Juan Uribe reported to spring training with a firmer-looking upper body and an oversized smile. He exchanged loud greetings and embraces with his teammates, then spoke about everything from the work he did to avoid a repeat of his disastrous first season with the Dodgers and to how he could miss the first few days of full-squad workouts because he is a defendant in an upcoming civil trial.

Andre Ethier also showed up at the Dodgers complex Saturday.

But Ethier wasn't smiling. His face was expressionless. He didn't say much. Whatever he said, he said quickly.

"I'm just giving you honest-truth answers," he said. "I'm not your buddy, you're not my buddy. We're not going to sit here and have a bar-top conversation."

This wasn't out of character. In his time with the Dodgers, he has been extremely curt or extremely engaging, and rarely anything in between. Last spring, he wore a friendly facade and declared his intention of becoming a team leader. The year before that, he was even less talkative than he was Saturday.

"It's just the way I want to approach the game," Ethier said. "Day to day, that's all it is. What can I do to get better today or make it better for tomorrow? That's all that my sights are set on. Head down, focus on the task. The task on hand is what today brings. It's as clear and simple as I can put it. I'm not going to look up, I'm not going to look ahead, I'm not going to look at the light at the end of the tunnel."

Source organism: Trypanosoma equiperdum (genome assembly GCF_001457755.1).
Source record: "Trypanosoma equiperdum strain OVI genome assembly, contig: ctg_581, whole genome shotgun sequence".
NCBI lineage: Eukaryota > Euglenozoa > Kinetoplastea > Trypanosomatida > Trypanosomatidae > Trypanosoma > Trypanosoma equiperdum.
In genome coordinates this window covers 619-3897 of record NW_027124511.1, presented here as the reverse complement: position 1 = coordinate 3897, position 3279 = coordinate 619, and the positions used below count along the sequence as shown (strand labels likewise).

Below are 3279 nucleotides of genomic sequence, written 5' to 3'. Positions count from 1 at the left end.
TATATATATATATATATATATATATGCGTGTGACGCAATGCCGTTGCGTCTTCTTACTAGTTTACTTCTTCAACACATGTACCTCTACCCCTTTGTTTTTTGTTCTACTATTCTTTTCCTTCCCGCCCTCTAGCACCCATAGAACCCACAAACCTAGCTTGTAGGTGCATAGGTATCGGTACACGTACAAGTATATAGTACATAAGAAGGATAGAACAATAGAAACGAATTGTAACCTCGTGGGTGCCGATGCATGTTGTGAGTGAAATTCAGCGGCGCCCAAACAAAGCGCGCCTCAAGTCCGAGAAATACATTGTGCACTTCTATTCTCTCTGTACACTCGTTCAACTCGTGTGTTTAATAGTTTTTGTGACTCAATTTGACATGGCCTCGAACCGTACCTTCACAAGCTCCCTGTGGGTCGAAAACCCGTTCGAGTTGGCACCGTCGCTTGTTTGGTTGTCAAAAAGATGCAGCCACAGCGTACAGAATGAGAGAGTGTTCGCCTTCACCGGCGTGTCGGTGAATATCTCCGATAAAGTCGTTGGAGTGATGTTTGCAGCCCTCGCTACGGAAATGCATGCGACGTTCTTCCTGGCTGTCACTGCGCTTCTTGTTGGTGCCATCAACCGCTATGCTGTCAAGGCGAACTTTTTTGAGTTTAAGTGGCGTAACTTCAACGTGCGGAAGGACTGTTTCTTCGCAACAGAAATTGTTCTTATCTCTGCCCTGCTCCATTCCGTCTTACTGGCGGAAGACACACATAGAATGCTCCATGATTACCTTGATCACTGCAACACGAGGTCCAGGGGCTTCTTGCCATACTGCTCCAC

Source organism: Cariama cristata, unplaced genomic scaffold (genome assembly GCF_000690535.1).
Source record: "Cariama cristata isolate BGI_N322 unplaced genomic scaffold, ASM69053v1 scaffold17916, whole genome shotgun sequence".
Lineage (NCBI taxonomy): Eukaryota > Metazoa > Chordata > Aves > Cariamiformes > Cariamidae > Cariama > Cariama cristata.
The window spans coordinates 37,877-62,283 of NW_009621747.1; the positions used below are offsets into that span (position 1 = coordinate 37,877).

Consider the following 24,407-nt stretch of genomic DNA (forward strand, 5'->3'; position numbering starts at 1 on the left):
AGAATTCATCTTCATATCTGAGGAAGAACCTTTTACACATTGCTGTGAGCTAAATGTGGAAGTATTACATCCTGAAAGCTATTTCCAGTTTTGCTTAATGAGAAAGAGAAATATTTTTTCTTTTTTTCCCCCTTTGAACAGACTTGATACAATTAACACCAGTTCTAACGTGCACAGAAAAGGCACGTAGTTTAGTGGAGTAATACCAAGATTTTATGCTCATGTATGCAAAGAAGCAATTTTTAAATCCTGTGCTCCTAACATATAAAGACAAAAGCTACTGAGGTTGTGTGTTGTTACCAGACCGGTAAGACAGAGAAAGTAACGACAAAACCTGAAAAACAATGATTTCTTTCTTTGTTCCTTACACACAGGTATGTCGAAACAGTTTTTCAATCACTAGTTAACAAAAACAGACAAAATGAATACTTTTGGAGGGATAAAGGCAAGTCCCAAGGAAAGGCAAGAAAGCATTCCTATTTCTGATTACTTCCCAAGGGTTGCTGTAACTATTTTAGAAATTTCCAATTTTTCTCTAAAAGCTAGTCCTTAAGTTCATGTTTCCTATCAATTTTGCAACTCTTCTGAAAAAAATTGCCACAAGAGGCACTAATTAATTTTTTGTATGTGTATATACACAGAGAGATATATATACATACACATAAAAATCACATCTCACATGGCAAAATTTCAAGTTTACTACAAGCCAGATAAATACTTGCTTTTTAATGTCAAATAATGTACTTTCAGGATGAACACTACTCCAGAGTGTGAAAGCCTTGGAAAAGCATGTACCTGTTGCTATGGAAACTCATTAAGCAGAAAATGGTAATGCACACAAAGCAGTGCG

Ethier was particularly impatient with questions regarding his increasingly uncertain future.

The two-time All-Star outfielder tied a career low with11 home runs last season, which ended three weeks prematurely because of a knee operation. Even though he will be a free agent at the end of this season, the Dodgers signed him to only a one-year contract in the off-season. But they signed Matt Kemp to an eight-year, $160-million deal and made a nine-figure offer to free agent Prince Fielder.